Below you can see a screenshot of a web-based page layout editor.

It is basically a drag and drop WYSIWYG editor for interactive apps, and allows the user to use a page backdrop and add a "layer" of interactive elements to it, such as image galleries, videos, etc.

New objects can be created by dragging one of the small "objects" at the upper right into the layout. After dropping, the new object will appear and can be edited.

The user interface below has 3 parts:

  • The menu bar/toolbar which allows the user to navigate within the whole interface.
  • The page editor area on the left, which displays the preview of the page and allows placement of objects (blue boxes).
  • The properties-sidebar/palette.

This layout basically works, but I'm sure there are ways to improve the overall user experience.


  1. With the creation of new objects: Is there a better/more intuitive way than having the static list of object types at the upper right? Would it make sense to move this to the left side, possibly as a thin column?

  2. Most objects don't have very many properties, so a lot of space is usually wasted; although I'm not sure if that can be fixed without the use of modal dialogs (which I want to avoid, due to extra clicking). How could I avoid wasting space?

  3. I'd like to hear from experienced UI designers if there are best-practices for this kind of user interface? I'm quite biased by Adobe software.

Screenshot of 'Page Layout' Editor


  • 1
    With your question 1) do you mean that right now you have a list of item types as shown at the top of the right column in screenshot 1, and those are items user click and drag to the stage? And concerning your second question, could you specify: Do you right now show all properties of all elements placed on a page in the sidebar?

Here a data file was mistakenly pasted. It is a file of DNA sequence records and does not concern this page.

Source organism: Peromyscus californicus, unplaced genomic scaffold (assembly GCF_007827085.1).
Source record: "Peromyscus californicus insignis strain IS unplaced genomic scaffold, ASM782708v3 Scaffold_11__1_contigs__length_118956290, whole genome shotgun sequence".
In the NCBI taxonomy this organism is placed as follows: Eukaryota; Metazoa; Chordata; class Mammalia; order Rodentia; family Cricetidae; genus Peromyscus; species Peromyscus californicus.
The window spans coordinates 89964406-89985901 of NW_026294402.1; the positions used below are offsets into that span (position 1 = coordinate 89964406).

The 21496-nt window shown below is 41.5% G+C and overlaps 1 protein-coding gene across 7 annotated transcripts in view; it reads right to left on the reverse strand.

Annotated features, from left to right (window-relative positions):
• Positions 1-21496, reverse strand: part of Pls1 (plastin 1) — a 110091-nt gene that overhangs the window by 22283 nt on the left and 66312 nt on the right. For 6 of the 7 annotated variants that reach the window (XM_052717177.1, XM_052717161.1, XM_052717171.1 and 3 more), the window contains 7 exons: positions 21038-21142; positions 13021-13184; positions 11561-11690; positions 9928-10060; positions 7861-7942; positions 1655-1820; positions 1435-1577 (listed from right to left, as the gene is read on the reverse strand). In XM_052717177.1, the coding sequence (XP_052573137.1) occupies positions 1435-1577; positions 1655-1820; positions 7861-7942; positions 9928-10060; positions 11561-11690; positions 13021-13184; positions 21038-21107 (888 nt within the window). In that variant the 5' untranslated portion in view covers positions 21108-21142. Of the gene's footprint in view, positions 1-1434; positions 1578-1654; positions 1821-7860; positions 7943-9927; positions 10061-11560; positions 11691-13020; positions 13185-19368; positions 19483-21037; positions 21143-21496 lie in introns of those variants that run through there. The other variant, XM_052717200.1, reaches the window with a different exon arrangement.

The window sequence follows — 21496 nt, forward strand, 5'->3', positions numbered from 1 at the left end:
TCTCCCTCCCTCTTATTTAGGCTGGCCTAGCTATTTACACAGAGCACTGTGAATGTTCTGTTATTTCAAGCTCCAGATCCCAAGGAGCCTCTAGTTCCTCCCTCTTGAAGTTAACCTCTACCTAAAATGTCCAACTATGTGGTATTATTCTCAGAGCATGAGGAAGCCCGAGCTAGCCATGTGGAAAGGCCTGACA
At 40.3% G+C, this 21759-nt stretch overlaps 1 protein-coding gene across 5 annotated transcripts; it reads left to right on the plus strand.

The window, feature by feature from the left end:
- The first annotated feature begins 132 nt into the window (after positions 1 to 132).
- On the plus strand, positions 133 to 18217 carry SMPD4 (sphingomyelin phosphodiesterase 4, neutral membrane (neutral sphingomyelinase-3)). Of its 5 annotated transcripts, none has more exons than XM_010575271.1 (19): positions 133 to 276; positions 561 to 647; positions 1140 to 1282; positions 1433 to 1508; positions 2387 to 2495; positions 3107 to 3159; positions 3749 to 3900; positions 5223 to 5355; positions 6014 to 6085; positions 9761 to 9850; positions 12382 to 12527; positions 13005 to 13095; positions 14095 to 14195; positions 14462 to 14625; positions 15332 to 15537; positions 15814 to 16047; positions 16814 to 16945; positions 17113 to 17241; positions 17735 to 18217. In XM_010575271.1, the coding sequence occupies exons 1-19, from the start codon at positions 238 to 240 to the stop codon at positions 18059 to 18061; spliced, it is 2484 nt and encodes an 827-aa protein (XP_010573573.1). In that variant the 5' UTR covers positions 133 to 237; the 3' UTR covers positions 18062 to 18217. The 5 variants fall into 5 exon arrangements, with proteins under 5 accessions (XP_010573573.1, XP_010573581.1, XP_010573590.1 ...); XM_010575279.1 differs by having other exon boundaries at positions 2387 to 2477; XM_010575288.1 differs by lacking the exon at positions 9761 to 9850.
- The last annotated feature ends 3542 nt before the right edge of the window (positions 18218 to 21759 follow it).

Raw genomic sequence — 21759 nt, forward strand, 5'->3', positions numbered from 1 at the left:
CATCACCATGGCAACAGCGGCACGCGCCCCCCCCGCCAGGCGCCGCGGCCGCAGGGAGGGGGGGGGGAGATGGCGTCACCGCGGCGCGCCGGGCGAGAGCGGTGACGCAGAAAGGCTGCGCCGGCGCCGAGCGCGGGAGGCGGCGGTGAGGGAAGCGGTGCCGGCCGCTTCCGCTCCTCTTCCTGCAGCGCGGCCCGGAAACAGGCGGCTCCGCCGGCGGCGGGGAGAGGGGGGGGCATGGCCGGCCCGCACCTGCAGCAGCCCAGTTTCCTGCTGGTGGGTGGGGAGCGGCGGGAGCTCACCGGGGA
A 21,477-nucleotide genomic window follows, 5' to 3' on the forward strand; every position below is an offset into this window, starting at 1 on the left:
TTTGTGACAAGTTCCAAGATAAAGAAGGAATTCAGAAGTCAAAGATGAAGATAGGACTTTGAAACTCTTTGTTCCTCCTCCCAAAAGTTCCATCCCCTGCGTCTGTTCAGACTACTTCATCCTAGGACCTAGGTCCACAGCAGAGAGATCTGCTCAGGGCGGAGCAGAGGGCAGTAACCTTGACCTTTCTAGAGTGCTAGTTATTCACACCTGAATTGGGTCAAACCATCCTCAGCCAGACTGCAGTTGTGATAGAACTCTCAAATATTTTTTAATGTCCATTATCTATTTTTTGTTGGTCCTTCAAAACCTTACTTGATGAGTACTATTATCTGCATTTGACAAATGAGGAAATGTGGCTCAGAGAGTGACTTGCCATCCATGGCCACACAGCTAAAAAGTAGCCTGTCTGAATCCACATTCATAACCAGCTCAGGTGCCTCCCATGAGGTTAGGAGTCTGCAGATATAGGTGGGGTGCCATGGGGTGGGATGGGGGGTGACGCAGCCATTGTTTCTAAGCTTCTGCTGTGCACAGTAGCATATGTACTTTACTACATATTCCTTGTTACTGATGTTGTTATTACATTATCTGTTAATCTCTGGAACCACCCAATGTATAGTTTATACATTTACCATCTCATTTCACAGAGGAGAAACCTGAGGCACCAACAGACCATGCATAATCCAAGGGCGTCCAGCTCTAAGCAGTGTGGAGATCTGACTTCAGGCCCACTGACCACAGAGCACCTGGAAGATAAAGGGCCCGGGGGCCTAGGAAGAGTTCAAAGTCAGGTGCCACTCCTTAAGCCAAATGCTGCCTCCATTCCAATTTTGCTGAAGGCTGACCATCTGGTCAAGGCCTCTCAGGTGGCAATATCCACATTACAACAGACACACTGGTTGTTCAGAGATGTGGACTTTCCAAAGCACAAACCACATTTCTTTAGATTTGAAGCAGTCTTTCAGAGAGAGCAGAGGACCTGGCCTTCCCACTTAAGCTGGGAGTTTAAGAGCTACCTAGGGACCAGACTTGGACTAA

– kontur
    Dec 29, 2012 at 20:30
  • @kontur: 1) yes, 2) right now we just display the relevant properties; not the ones of all objects. if I got your question right.
    – BastiBen
    Dec 29, 2012 at 21:57

2 Answers 2


The panel that users use for editing the object is called a control panel (I took the name from Adobe Illustrator), and it is a horizontal panel located at the top.

And as for the toolbox, you are right, thin column is better and should be at left side.

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So, the control panel at the top would be dynamic, it will change in content as the user focus between different objects. The default focus should be the web page itself, AKA nothing is being focused, in that case, you should let the users to modify properties of the web page as a whole, such as the size and alignment. If that's not a feature, then just have it empty.

  • Adobe introduced this in the recent CS products as far as I can remember. I think the horizontal properties "control panel" might be a problem in this case, though. For instance, there is a photo gallery object which users can assign a list of photos/pictures to. This works better in a sidebar-like control panel as it can expand properly. Otherwise I'd have to implement some floating dialogs to do the same job.